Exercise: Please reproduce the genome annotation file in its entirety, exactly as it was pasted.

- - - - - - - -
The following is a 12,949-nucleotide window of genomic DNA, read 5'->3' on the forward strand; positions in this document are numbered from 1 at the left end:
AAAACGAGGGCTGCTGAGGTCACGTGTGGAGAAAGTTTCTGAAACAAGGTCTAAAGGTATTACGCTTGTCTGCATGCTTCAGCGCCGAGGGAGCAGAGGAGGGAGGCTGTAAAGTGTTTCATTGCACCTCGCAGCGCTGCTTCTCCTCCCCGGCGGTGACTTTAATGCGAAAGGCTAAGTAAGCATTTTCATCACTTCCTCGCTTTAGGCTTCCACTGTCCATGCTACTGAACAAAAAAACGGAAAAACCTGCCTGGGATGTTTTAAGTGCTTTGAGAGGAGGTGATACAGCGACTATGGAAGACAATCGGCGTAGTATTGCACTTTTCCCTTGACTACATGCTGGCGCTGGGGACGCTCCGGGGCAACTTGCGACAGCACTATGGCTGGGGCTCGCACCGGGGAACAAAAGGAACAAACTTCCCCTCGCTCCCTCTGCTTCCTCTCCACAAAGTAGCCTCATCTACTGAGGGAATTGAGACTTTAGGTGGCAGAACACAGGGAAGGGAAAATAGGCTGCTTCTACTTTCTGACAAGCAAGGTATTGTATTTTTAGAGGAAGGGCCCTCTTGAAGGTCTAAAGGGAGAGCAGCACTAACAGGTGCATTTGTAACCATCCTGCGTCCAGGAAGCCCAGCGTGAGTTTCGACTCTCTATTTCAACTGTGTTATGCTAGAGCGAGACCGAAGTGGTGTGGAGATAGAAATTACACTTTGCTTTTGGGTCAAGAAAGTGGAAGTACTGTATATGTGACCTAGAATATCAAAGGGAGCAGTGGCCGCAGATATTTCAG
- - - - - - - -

The following is a 12,949-nucleotide window of genomic DNA, read 5'->3' on the forward strand; positions in this document are numbered from 1 at the left end:
AAAACGAGGGCTGCTGAGGTCACGTGTGGAGAAAGTTTCTGAAACAAGGTCTAAAGGTATTACGCTTGTCTGCATGCTTCAGCGCCGAGGGAGCAGAGGAGGGAGGCTGTAAAGTGTTTCATTGCACCTCGCAGCGCTGCTTCTCCTCCCCGGCGGTGACTTTAATGCGAAAGGCTAAGTAAGCATTTTCATCACTTCCTCGCTTTAGGCTTCCACTGTCCATGCTACTGAACAAAAAAACGGAAAAACCTGCCTGGGATGTTTTAAGTGCTTTGAGAGGAGGTGATACAGCGACTATGGAAGACAATCGGCGTAGTATTGCACTTTTCCCTTGACTACATGCTGGCGCTGGGGACGCTCCGGGGCAACTTGCGACAGCACTATGGCTGGGGCTCGCACCGGGGAACAAAAGGAACAAACTTCCCCTCGCTCCCTCTGCTTCCTCTCCACAAAGTAGCCTCATCTACTGAGGGAATTGAGACTTTAGGTGGCAGAACACAGGGAAGGGAAAATAGGCTGCTTCTACTTTCTGACAAGCAAGGTATTGTATTTTTAGAGGAAGGGCCCTCTTGAAGGTCTAAAGGGAGAGCAGCACTAACAGGTGCATTTGTAACCATCCTGCGTCCAGGAAGCCCAGCGTGAGTTTCGACTCTCTATTTCAACTGTGTTATGCTAGAGCGAGACCGAAGTGGTGTGGAGATAGAAATTACACTTTGCTTTTGGGTCAAGAAAGTGGAAGTACTGTATATGTGACCTAGAATATCAAAGGGAGCAGTGGCCGCAGATATTTCAG